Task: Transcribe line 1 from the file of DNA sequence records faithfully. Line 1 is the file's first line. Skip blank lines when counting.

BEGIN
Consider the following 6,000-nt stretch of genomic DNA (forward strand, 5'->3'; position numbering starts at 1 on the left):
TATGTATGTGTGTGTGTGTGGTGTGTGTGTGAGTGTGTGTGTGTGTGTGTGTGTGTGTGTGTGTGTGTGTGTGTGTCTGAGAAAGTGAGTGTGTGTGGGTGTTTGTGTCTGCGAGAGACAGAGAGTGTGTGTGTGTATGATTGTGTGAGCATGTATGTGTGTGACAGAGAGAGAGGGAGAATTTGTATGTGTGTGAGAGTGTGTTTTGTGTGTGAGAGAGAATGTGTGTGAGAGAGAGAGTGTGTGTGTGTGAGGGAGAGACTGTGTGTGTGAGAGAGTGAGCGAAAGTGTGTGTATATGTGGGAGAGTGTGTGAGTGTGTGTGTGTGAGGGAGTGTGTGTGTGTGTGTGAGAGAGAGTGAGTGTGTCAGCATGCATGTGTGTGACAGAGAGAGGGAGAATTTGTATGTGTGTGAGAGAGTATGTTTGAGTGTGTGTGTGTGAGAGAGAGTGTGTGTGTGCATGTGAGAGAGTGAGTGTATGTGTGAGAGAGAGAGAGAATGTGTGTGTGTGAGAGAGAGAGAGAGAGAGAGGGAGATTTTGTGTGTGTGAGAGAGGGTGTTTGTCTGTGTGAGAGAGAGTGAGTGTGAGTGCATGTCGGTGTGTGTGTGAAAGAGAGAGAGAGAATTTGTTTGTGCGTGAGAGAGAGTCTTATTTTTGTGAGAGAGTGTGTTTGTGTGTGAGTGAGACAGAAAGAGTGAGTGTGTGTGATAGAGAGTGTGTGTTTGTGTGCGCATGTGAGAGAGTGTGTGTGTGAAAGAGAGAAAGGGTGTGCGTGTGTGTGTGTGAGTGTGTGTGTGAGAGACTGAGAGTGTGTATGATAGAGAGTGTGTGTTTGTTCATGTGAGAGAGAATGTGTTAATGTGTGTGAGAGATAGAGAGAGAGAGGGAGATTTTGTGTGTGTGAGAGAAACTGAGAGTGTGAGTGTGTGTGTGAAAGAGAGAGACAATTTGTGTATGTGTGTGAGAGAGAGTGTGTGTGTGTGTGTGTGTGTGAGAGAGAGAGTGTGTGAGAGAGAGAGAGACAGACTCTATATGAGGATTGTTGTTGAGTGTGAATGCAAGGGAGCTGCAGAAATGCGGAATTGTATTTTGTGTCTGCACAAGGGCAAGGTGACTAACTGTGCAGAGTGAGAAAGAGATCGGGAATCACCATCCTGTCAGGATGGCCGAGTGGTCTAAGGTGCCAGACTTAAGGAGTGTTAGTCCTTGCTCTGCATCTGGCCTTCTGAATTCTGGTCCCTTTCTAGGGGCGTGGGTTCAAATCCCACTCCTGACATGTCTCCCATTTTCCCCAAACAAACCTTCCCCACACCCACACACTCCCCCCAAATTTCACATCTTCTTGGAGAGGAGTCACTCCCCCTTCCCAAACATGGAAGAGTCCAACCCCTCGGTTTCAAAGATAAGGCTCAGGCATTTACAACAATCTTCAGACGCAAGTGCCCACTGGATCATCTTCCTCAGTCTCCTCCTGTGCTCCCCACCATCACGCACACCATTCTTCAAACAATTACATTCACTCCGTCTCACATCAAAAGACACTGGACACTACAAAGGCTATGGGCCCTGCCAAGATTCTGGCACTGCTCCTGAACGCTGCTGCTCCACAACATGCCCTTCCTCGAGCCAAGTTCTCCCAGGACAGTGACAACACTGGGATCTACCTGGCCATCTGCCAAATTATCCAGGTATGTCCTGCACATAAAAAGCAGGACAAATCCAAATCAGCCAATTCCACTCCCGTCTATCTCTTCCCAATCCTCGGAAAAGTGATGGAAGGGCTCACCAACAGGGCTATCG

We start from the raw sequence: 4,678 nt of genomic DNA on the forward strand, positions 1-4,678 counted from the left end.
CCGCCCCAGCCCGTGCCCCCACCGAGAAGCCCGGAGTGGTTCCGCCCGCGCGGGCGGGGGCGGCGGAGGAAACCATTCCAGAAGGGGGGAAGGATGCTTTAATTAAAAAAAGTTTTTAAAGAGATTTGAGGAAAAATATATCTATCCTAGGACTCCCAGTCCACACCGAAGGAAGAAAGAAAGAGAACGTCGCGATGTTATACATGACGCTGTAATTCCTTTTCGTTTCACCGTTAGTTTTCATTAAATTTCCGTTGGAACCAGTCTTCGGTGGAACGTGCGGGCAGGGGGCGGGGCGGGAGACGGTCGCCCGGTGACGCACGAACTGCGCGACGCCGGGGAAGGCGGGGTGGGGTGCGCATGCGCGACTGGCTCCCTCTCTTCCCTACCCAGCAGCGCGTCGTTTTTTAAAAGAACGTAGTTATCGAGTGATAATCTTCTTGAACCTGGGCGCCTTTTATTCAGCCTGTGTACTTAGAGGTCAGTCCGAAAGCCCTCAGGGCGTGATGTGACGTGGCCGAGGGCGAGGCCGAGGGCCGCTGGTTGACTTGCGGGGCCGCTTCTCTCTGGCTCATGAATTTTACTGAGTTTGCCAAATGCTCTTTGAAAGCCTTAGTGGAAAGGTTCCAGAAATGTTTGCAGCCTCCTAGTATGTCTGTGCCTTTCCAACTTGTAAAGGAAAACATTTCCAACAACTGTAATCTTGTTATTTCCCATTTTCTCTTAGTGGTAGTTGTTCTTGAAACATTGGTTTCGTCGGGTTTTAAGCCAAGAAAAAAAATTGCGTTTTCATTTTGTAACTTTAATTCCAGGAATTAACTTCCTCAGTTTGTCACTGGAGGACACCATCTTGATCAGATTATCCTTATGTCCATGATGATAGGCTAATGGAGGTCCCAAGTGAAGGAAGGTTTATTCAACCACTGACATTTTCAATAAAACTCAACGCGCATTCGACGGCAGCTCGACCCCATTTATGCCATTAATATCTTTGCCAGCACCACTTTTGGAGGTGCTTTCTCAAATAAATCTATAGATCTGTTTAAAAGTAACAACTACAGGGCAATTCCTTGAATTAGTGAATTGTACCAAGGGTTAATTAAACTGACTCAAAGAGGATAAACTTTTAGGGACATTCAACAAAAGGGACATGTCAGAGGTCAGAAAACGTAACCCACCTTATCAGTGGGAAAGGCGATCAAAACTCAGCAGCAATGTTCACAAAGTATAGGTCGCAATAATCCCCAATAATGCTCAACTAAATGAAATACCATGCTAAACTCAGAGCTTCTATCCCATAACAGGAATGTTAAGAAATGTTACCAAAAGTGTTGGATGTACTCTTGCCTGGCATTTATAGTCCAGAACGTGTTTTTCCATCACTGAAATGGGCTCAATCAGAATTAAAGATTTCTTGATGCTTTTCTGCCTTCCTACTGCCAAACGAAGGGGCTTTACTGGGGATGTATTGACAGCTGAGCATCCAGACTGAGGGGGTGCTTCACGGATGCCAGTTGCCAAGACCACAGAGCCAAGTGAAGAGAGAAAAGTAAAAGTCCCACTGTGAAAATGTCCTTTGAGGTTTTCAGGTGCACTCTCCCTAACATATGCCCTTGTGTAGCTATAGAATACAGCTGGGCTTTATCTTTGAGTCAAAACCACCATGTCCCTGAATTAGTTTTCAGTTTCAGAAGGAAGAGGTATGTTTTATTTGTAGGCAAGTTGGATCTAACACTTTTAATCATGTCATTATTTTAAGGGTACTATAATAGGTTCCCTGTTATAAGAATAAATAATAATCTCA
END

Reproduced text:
Consider the following 6,000-nt stretch of genomic DNA (forward strand, 5'->3'; position numbering starts at 1 on the left):